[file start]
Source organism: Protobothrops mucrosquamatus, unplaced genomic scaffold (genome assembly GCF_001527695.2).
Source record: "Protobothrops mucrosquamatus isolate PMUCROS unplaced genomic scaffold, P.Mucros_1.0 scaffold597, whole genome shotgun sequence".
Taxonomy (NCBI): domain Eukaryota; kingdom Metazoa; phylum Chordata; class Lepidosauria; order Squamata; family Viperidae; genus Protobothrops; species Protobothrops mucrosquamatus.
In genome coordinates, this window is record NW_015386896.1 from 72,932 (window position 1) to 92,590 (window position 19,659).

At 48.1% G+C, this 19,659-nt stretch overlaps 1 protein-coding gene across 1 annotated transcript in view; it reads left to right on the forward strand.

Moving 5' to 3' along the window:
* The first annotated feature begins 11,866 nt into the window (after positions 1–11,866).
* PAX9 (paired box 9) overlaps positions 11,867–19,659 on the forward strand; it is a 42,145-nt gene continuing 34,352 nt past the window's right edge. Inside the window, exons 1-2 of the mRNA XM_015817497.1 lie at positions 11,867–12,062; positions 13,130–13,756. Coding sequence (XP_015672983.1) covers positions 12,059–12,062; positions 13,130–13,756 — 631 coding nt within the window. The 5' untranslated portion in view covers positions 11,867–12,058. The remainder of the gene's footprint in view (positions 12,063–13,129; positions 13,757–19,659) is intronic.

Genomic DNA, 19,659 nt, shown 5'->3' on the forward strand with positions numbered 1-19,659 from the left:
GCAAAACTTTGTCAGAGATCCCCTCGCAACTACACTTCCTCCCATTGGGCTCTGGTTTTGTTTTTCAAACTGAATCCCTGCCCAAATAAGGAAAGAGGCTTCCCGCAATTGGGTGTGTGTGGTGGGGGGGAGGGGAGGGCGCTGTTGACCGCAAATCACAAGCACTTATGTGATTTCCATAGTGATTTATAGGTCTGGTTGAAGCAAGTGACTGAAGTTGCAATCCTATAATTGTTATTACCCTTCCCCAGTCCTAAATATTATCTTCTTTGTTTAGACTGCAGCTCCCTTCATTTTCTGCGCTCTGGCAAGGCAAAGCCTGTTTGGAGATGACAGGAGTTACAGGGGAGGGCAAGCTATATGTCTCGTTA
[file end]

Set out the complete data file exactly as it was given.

Source organism: Protobothrops mucrosquamatus, unplaced genomic scaffold (genome assembly GCF_001527695.2).
Source record: "Protobothrops mucrosquamatus isolate PMUCROS unplaced genomic scaffold, P.Mucros_1.0 scaffold597, whole genome shotgun sequence".
Taxonomy (NCBI): domain Eukaryota; kingdom Metazoa; phylum Chordata; class Lepidosauria; order Squamata; family Viperidae; genus Protobothrops; species Protobothrops mucrosquamatus.
In genome coordinates, this window is record NW_015386896.1 from 72,932 (window position 1) to 92,590 (window position 19,659).

At 48.1% G+C, this 19,659-nt stretch overlaps 1 protein-coding gene across 1 annotated transcript in view; it reads left to right on the forward strand.

Moving 5' to 3' along the window:
* The first annotated feature begins 11,866 nt into the window (after positions 1–11,866).
* PAX9 (paired box 9) overlaps positions 11,867–19,659 on the forward strand; it is a 42,145-nt gene continuing 34,352 nt past the window's right edge. Inside the window, exons 1-2 of the mRNA XM_015817497.1 lie at positions 11,867–12,062; positions 13,130–13,756. Coding sequence (XP_015672983.1) covers positions 12,059–12,062; positions 13,130–13,756 — 631 coding nt within the window. The 5' untranslated portion in view covers positions 11,867–12,058. The remainder of the gene's footprint in view (positions 12,063–13,129; positions 13,757–19,659) is intronic.

Genomic DNA, 19,659 nt, shown 5'->3' on the forward strand with positions numbered 1-19,659 from the left:
GCAAAACTTTGTCAGAGATCCCCTCGCAACTACACTTCCTCCCATTGGGCTCTGGTTTTGTTTTTCAAACTGAATCCCTGCCCAAATAAGGAAAGAGGCTTCCCGCAATTGGGTGTGTGTGGTGGGGGGGAGGGGAGGGCGCTGTTGACCGCAAATCACAAGCACTTATGTGATTTCCATAGTGATTTATAGGTCTGGTTGAAGCAAGTGACTGAAGTTGCAATCCTATAATTGTTATTACCCTTCCCCAGTCCTAAATATTATCTTCTTTGTTTAGACTGCAGCTCCCTTCATTTTCTGCGCTCTGGCAAGGCAAAGCCTGTTTGGAGATGACAGGAGTTACAGGGGAGGGCAAGCTATATGTCTCGTTA